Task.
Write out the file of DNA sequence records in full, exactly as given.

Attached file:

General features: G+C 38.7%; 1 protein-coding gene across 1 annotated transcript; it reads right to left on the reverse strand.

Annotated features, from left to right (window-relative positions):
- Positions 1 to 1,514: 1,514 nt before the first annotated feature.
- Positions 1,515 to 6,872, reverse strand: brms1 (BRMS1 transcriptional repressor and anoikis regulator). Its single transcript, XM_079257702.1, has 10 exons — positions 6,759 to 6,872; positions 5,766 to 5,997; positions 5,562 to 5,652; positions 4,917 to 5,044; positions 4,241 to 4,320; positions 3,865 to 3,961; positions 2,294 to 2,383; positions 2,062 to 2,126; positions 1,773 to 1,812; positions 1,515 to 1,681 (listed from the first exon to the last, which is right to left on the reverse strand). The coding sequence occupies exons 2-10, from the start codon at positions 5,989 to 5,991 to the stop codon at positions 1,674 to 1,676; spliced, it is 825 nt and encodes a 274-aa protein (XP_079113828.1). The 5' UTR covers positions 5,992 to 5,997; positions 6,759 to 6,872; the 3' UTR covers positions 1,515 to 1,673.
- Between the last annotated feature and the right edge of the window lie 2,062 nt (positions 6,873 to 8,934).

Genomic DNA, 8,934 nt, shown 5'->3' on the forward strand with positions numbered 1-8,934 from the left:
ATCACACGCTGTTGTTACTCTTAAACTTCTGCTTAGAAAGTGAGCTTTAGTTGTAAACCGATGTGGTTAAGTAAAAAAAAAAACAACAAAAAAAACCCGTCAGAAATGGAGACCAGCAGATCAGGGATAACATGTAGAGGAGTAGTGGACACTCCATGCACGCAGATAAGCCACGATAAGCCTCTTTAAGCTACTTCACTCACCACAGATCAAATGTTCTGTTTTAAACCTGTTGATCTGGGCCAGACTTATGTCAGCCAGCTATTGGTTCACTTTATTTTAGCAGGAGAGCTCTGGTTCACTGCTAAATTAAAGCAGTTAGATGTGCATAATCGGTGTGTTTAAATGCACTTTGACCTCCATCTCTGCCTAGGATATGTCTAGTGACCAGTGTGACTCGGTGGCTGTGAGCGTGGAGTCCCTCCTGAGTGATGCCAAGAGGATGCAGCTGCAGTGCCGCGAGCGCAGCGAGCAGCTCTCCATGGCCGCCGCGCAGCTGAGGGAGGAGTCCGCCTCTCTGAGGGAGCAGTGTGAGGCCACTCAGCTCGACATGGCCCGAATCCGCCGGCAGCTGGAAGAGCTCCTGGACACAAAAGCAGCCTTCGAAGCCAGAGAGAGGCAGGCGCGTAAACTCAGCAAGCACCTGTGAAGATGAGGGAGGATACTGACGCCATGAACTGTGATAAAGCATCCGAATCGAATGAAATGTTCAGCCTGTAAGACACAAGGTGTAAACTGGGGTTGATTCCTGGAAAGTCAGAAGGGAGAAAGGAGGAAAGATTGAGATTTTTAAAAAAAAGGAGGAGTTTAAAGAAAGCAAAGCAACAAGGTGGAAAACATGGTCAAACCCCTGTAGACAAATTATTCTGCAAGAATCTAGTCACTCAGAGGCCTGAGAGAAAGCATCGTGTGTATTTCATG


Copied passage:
General features: G+C 38.7%; 1 protein-coding gene across 1 annotated transcript; it reads right to left on the reverse strand.

Annotated features, from left to right (window-relative positions):
- Positions 1 to 1,514: 1,514 nt before the first annotated feature.
- Positions 1,515 to 6,872, reverse strand: brms1 (BRMS1 transcriptional repressor and anoikis regulator). Its single transcript, XM_079257702.1, has 10 exons — positions 6,759 to 6,872; positions 5,766 to 5,997; positions 5,562 to 5,652; positions 4,917 to 5,044; positions 4,241 to 4,320; positions 3,865 to 3,961; positions 2,294 to 2,383; positions 2,062 to 2,126; positions 1,773 to 1,812; positions 1,515 to 1,681 (listed from the first exon to the last, which is right to left on the reverse strand). The coding sequence occupies exons 2-10, from the start codon at positions 5,989 to 5,991 to the stop codon at positions 1,674 to 1,676; spliced, it is 825 nt and encodes a 274-aa protein (XP_079113828.1). The 5' UTR covers positions 5,992 to 5,997; positions 6,759 to 6,872; the 3' UTR covers positions 1,515 to 1,673.
- Between the last annotated feature and the right edge of the window lie 2,062 nt (positions 6,873 to 8,934).

Genomic DNA, 8,934 nt, shown 5'->3' on the forward strand with positions numbered 1-8,934 from the left:
ATCACACGCTGTTGTTACTCTTAAACTTCTGCTTAGAAAGTGAGCTTTAGTTGTAAACCGATGTGGTTAAGTAAAAAAAAAAACAACAAAAAAAACCCGTCAGAAATGGAGACCAGCAGATCAGGGATAACATGTAGAGGAGTAGTGGACACTCCATGCACGCAGATAAGCCACGATAAGCCTCTTTAAGCTACTTCACTCACCACAGATCAAATGTTCTGTTTTAAACCTGTTGATCTGGGCCAGACTTATGTCAGCCAGCTATTGGTTCACTTTATTTTAGCAGGAGAGCTCTGGTTCACTGCTAAATTAAAGCAGTTAGATGTGCATAATCGGTGTGTTTAAATGCACTTTGACCTCCATCTCTGCCTAGGATATGTCTAGTGACCAGTGTGACTCGGTGGCTGTGAGCGTGGAGTCCCTCCTGAGTGATGCCAAGAGGATGCAGCTGCAGTGCCGCGAGCGCAGCGAGCAGCTCTCCATGGCCGCCGCGCAGCTGAGGGAGGAGTCCGCCTCTCTGAGGGAGCAGTGTGAGGCCACTCAGCTCGACATGGCCCGAATCCGCCGGCAGCTGGAAGAGCTCCTGGACACAAAAGCAGCCTTCGAAGCCAGAGAGAGGCAGGCGCGTAAACTCAGCAAGCACCTGTGAAGATGAGGGAGGATACTGACGCCATGAACTGTGATAAAGCATCCGAATCGAATGAAATGTTCAGCCTGTAAGACACAAGGTGTAAACTGGGGTTGATTCCTGGAAAGTCAGAAGGGAGAAAGGAGGAAAGATTGAGATTTTTAAAAAAAAGGAGGAGTTTAAAGAAAGCAAAGCAACAAGGTGGAAAACATGGTCAAACCCCTGTAGACAAATTATTCTGCAAGAATCTAGTCACTCAGAGGCCTGAGAGAAAGCATCGTGTGTATTTCATG